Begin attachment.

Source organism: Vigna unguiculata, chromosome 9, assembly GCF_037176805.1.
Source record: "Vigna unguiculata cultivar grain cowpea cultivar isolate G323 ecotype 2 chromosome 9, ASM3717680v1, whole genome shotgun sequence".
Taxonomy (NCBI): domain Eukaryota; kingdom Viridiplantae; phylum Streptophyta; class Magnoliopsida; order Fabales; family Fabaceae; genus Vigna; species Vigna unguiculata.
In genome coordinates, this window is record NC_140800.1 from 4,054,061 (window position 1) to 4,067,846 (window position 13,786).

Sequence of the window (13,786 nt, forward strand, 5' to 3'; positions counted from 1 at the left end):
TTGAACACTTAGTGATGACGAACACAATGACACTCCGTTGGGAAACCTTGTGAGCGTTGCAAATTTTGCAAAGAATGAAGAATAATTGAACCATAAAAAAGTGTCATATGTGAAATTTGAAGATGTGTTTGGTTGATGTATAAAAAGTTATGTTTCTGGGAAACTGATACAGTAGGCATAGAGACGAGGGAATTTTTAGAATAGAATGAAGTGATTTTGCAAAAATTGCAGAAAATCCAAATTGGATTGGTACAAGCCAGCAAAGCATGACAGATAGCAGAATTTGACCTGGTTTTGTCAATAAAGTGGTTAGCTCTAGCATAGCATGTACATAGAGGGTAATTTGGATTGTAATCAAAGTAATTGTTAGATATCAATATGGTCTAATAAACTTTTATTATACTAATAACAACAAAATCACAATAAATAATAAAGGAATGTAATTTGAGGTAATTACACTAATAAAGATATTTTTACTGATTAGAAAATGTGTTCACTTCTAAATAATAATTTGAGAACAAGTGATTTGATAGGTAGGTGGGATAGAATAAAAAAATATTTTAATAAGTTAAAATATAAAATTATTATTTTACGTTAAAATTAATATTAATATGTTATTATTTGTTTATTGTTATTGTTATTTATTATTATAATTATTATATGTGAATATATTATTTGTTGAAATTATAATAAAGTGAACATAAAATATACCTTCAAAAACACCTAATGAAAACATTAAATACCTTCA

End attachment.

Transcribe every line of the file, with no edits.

Source organism: Vigna unguiculata, chromosome 9, assembly GCF_037176805.1.
Source record: "Vigna unguiculata cultivar grain cowpea cultivar isolate G323 ecotype 2 chromosome 9, ASM3717680v1, whole genome shotgun sequence".
Taxonomy (NCBI): domain Eukaryota; kingdom Viridiplantae; phylum Streptophyta; class Magnoliopsida; order Fabales; family Fabaceae; genus Vigna; species Vigna unguiculata.
In genome coordinates, this window is record NC_140800.1 from 4,054,061 (window position 1) to 4,067,846 (window position 13,786).

Sequence of the window (13,786 nt, forward strand, 5' to 3'; positions counted from 1 at the left end):
TTGAACACTTAGTGATGACGAACACAATGACACTCCGTTGGGAAACCTTGTGAGCGTTGCAAATTTTGCAAAGAATGAAGAATAATTGAACCATAAAAAAGTGTCATATGTGAAATTTGAAGATGTGTTTGGTTGATGTATAAAAAGTTATGTTTCTGGGAAACTGATACAGTAGGCATAGAGACGAGGGAATTTTTAGAATAGAATGAAGTGATTTTGCAAAAATTGCAGAAAATCCAAATTGGATTGGTACAAGCCAGCAAAGCATGACAGATAGCAGAATTTGACCTGGTTTTGTCAATAAAGTGGTTAGCTCTAGCATAGCATGTACATAGAGGGTAATTTGGATTGTAATCAAAGTAATTGTTAGATATCAATATGGTCTAATAAACTTTTATTATACTAATAACAACAAAATCACAATAAATAATAAAGGAATGTAATTTGAGGTAATTACACTAATAAAGATATTTTTACTGATTAGAAAATGTGTTCACTTCTAAATAATAATTTGAGAACAAGTGATTTGATAGGTAGGTGGGATAGAATAAAAAAATATTTTAATAAGTTAAAATATAAAATTATTATTTTACGTTAAAATTAATATTAATATGTTATTATTTGTTTATTGTTATTGTTATTTATTATTATAATTATTATATGTGAATATATTATTTGTTGAAATTATAATAAAGTGAACATAAAATATACCTTCAAAAACACCTAATGAAAACATTAAATACCTTCA